• A story about how you became interested in the school . Did it host a high school contest you took part in? Feature a visual or performing art that you enjoyed and that you also do?
    • How you overcame an initial disinterest in the school . Did you do more research? Interact with someone on campus? Learn about the school’s commitment to the community? Learn about interesting research being done there?
    • A positive interaction you had with current students, faculty, or staff, as long as this is more than just, “Everyone I met was really nice.”
    • An experience you had while on a campus tour. Was there a super passionate tour guide? Any information that surprised you? Did something happen to transform your idea about the school or campus life ?
    • Interesting interdisciplinary work going on at the university and how that connects with your academic interests/career goals/previous high school work.

    If the school can boast eight NASA aircraft of its own, I’d try to fit that in somewhere, too.

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    Final Tip: Apply To Non

    As a final piece of advice, make sure at least a few of the colleges you apply to do not bind you to a major or undergraduate division before you get to campus. Your goal is to have as many options as possible once you get to April of your senior year.

    One way to do this is to apply to liberal arts schools. If you really have no idea what you want to study, liberal arts colleges can be good choices, as they encourage students to take a wide variety of classes and don’t expect you to enter knowing exactly what you want to study.

    Many universities also just accept general undergraduate applicants. Make sure as you compile your list of colleges that you do your research and see where they stand on binding versus non-binding school/major choices.

    To sum up, apply to a wide range of colleges and universities so you’re not stuck choosing between being a chemistry major at one school and an art major at another come April your senior year!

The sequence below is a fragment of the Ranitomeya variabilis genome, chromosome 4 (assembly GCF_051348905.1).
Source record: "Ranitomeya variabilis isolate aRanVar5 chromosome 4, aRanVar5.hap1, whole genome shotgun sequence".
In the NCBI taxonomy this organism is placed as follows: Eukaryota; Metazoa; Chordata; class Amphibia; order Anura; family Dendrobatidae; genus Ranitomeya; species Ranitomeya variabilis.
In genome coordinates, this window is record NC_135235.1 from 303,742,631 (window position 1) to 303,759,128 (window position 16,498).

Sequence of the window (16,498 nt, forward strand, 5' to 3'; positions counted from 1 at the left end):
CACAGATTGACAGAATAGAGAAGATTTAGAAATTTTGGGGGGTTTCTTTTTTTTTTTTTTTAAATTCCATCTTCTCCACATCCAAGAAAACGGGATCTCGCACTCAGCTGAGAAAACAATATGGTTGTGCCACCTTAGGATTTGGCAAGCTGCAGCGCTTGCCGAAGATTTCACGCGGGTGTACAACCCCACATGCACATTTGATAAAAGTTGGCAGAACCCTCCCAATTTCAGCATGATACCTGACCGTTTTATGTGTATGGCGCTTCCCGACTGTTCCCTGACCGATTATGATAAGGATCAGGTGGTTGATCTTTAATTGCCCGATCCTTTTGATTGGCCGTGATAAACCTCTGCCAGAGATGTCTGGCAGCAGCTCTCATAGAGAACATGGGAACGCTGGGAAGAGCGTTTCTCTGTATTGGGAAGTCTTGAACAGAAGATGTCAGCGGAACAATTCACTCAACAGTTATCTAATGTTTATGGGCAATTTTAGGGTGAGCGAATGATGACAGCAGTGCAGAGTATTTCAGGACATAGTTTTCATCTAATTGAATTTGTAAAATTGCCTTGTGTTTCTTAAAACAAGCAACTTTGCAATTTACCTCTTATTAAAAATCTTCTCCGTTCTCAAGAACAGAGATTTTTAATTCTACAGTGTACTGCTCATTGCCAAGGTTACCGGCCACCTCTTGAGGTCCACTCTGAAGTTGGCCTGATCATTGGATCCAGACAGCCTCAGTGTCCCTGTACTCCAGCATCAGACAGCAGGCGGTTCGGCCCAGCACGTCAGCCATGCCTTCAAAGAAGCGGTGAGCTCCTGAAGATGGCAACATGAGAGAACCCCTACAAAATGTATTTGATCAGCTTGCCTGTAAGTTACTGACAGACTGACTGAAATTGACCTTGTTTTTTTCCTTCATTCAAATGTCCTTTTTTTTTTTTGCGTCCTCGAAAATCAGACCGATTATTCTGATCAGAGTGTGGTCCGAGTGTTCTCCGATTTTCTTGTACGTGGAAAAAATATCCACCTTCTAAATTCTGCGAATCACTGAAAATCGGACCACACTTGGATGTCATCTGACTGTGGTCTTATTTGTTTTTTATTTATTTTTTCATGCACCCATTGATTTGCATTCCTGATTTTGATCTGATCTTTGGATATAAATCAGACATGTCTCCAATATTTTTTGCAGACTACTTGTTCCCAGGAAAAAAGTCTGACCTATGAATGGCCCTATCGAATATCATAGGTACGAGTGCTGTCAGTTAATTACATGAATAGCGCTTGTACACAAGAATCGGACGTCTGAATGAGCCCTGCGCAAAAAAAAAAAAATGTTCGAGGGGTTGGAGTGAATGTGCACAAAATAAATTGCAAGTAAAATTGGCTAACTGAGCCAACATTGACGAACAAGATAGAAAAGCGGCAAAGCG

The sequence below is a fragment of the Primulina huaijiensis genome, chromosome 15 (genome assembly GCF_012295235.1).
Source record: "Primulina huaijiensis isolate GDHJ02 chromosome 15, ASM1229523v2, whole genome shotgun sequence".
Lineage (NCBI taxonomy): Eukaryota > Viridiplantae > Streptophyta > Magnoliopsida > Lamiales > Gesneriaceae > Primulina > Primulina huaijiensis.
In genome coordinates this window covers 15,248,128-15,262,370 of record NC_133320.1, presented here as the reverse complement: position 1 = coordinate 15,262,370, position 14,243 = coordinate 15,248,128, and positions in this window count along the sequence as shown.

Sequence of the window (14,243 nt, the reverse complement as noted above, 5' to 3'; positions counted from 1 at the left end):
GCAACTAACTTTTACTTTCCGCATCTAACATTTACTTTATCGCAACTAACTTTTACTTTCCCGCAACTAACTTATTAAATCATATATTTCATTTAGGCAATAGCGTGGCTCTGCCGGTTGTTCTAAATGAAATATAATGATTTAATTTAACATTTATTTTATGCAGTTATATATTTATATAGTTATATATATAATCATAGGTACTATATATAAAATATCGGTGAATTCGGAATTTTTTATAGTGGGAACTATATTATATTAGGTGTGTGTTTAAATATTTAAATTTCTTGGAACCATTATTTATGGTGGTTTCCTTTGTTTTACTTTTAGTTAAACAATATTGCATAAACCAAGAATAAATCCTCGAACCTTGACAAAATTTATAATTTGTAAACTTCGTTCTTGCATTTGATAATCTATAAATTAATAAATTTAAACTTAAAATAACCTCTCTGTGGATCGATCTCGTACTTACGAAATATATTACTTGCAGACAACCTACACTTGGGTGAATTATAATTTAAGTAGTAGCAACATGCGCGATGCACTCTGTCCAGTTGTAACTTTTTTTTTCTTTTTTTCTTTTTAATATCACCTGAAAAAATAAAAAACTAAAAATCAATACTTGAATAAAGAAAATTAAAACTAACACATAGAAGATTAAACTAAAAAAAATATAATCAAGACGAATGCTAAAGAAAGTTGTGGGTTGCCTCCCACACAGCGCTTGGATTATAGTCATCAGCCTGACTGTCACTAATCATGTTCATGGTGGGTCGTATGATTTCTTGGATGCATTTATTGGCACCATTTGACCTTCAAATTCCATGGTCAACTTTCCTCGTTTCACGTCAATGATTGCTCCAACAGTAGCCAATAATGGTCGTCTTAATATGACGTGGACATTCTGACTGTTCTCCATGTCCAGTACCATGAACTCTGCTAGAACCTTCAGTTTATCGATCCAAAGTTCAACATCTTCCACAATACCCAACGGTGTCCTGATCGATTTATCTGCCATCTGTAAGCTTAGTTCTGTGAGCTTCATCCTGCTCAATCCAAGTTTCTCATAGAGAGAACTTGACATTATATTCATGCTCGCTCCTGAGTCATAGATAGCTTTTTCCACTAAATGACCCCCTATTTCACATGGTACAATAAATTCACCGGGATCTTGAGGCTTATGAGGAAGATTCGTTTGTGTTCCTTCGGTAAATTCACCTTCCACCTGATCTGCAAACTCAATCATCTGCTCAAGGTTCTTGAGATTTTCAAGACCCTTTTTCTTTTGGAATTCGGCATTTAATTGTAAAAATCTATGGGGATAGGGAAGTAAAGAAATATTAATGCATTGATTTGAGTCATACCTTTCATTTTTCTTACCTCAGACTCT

How Do I Begin If I Want To Study In America

    DONâT KNOW WHAT TO STUDY? // How to Choose Your Major in College

    There are four basic steps you must complete in order to study at a university in the United States.

    How do I begin the process of studying in the United States?

    Answer: As a prospective international student, there are four basic steps you must complete in order to study at a U.S. university. The first step is to decide which universities to apply to. This is often a complicated task, because you need to know a lot of information to make a good choice. If you have no idea about how to do this, you may consider contacting the closest academic advising center sponsored by your government or by the United States government. Each of these offices can provide excellent advice about schools that you should consider. You should also look at the schools that have links to this site.

    After you have decided which schools interest you, the next step is to contact the Office of Admissions at each school and request an admissions application for graduate study. This application will give you details about the process at each school. While you are waiting, it would be a good time to take the TOEFL and any other examinations that will be required by most schools.

    The third step is to complete the applications you decide to pursue and to arrange to have all of your records of secondary and post-secondary study sent directly to the schools you have selected. Then send in the applications and the application fees according to the instructions in each application packet.